Brave translators who worked with our troops in Afghanistan are given sanctuary in Britain

Dozens of Afghan interpreters and their families will be given a new life in Britain in a major victory for the Daily Mail.

Defence Secretary Ben Wallace and Home Secretary Priti Patel announced yesterday they were changing the rules to save the brave translators from the Taliban.

As many as 100 former interpreters who worked for British forces on the front line during the Afghan war – and their families – will now be eligible as long as they have not already fled the country.

Miss Patel said: ‘I’m righting the wrongs of the past.’

Mr Wallace added: ‘It’s the right thing to do, as you [the Mail] have always campaigned for. 

‘We want to send a message to the world that if you work with the British wherever we are deployed, we’ll look after you.’ 

Defence Secretary Ben Wallace (left) and Home Secretary Priti Patel (right) announced yesterday they were changing the rules to save the brave translators from the Taliban. Pictured together with Afghan interpreter at Stanford Training Area

In other major developments, the Cabinet ministers pledged to:

  • Look again at cases rejected under the controversial ‘intimidation’ scheme, which has not allowed any interpreters to the UK on the basis they have been harassed by the Taliban;
  • Consider allowing Afghan interpreters to join the military or police when they arrive in the UK, rather than wait for five years until they have indefinite leave to remain;
  •  Sort out the housing mess which has stopped interpreters being reunited with their families because there is no accommodation.

Under the existing ‘ex-gratia’ scheme, interpreters can be given sanctuary in the UK only if they served for a year in Helmand province and were made redundant.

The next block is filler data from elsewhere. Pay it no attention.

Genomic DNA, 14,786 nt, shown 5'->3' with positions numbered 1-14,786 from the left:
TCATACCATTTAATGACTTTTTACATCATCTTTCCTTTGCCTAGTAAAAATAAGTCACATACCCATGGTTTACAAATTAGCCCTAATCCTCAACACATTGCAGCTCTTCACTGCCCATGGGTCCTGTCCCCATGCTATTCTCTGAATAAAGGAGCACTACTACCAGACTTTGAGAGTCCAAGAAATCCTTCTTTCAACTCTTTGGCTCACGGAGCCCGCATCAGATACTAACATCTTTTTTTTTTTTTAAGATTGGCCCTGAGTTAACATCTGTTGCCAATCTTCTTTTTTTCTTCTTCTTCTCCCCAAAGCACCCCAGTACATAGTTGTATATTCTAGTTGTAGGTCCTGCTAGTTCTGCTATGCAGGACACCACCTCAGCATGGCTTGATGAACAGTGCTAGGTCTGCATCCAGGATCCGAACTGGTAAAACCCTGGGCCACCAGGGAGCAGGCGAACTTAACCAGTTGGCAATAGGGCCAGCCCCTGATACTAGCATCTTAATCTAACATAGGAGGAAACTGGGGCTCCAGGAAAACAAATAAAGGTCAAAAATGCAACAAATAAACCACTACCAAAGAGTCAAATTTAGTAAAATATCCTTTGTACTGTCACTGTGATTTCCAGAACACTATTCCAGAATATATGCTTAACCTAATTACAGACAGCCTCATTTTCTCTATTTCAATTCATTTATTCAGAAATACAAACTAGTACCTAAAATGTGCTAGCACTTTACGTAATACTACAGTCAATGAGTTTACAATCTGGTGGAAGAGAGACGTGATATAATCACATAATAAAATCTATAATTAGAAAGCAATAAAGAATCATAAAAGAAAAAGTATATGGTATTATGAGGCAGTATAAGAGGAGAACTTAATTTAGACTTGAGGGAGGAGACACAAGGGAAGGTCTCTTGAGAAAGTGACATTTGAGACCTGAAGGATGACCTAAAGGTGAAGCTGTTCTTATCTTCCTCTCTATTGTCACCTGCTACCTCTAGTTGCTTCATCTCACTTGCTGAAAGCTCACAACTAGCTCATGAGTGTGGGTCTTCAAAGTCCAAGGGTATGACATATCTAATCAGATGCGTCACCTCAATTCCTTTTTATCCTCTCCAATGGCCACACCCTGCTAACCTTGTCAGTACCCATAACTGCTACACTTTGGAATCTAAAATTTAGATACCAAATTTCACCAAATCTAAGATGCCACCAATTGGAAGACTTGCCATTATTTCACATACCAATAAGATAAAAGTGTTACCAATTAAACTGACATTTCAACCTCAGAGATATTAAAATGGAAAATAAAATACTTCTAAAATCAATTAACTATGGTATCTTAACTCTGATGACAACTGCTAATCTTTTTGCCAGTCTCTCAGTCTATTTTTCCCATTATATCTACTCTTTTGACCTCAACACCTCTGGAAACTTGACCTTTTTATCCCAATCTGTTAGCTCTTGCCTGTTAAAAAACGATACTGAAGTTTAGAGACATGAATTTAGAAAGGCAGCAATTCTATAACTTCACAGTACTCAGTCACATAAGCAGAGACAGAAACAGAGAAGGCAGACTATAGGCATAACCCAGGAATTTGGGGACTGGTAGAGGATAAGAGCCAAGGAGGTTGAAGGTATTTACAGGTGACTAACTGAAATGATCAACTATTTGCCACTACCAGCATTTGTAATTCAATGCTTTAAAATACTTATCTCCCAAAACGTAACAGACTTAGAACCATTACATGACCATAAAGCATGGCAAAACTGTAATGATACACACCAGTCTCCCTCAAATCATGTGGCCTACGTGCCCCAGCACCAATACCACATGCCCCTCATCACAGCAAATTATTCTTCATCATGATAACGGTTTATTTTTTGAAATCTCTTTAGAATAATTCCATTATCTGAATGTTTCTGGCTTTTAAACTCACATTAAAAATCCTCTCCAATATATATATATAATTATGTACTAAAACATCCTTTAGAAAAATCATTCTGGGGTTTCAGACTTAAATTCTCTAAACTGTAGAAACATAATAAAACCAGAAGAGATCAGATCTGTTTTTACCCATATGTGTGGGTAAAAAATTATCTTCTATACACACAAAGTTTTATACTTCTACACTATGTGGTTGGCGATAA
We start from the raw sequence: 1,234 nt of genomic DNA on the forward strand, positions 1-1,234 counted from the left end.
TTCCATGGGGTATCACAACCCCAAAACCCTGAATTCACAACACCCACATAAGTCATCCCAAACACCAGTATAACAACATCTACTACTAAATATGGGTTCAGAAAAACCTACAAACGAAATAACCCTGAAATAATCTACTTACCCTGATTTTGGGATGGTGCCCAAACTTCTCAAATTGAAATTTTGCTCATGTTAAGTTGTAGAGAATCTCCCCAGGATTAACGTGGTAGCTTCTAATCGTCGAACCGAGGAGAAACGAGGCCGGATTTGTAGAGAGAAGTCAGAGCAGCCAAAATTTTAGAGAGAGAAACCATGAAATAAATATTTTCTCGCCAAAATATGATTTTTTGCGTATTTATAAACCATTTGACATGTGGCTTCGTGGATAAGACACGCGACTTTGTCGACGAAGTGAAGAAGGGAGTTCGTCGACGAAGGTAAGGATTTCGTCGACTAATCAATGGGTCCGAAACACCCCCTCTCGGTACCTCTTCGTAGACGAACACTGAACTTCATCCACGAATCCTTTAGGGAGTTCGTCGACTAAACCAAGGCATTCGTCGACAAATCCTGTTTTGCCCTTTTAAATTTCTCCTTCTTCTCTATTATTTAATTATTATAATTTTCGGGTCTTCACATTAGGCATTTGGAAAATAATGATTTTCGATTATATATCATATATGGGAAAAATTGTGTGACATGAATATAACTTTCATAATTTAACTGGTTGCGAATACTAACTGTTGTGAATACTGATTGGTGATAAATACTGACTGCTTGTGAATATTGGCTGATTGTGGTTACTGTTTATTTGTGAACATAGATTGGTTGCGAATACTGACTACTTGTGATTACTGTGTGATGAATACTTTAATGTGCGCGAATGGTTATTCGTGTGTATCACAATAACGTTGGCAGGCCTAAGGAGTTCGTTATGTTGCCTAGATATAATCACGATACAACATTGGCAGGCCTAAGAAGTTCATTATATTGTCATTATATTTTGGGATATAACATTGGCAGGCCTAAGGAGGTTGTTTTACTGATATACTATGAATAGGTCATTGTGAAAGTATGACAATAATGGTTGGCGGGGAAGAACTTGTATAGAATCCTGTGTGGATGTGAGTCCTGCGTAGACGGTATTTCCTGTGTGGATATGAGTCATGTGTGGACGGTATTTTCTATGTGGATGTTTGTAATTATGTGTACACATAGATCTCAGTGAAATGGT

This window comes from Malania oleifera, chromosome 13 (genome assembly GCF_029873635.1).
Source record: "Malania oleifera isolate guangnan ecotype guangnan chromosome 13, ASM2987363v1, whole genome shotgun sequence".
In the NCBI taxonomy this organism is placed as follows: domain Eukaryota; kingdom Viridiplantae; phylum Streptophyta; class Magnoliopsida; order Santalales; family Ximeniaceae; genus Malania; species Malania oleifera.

It meant interpreters who quit because of death threats – even if they served for years on the front line – were not allowed a UK visa.

The new policy allows interpreters to come to the UK if they served ‘a minimum of 18 months on the front line’ on or after May 1, 2006 – and then resigned.

Rafi Hottak, a former supervisor of interpreters, said he believed up to 100 former interpreters would qualify under the new rules.

As many as 100 former interpreters who worked for British forces on the front line during the Afghan war – and their families – will now be eligible for sanctuary

As many as 100 former interpreters who worked for British forces on the front line during the Afghan war – and their families – will now be eligible for sanctuary

Changes to the scheme will be made through secondary legislation next month and be brought in shortly afterwards. 

The policy change is a major victory for the Mail’s award-winning Betrayal of the Brave campaign which has fought for sanctuary for the interpreters for years.

The Home Secretary and the Defence Secretary made the announcement at Stanford Training Area in Norfolk.

A total of 160 Afghans took part in a training exercise, alongside more than 300 troops from 1 Scots preparing to head out to Kabul. 

In mock scenarios, soldiers held high-level talks with Afghan elders, with the help of interpreters, and responded to a bloody road traffic incident.

Asked why Britain was letting Afghan interpreters come to the UK, Miss Patel said: ‘It absolutely speaks for the values of who we are, our standing in the world. 

These people have served alongside our Armed Forces. They have served our country effectively and it’s absolutely right that we do right by them.’

Mr Wallace, who has been working on the new rules for over a year, said: ‘Our efforts in Afghanistan simply could not have been possible without the help of brave interpreters who risked their lives to work alongside our personnel. 

‘They did not leave us behind then, and we will not leave them behind now. Thank you to the Daily Mail for a great campaign.’

Defence Secretary Ben Wallace said: 'We want to send a message to the world that if you work with the British wherever we are deployed, we’ll look after you’

Defence Secretary Ben Wallace said: ‘We want to send a message to the world that if you work with the British wherever we are deployed, we’ll look after you’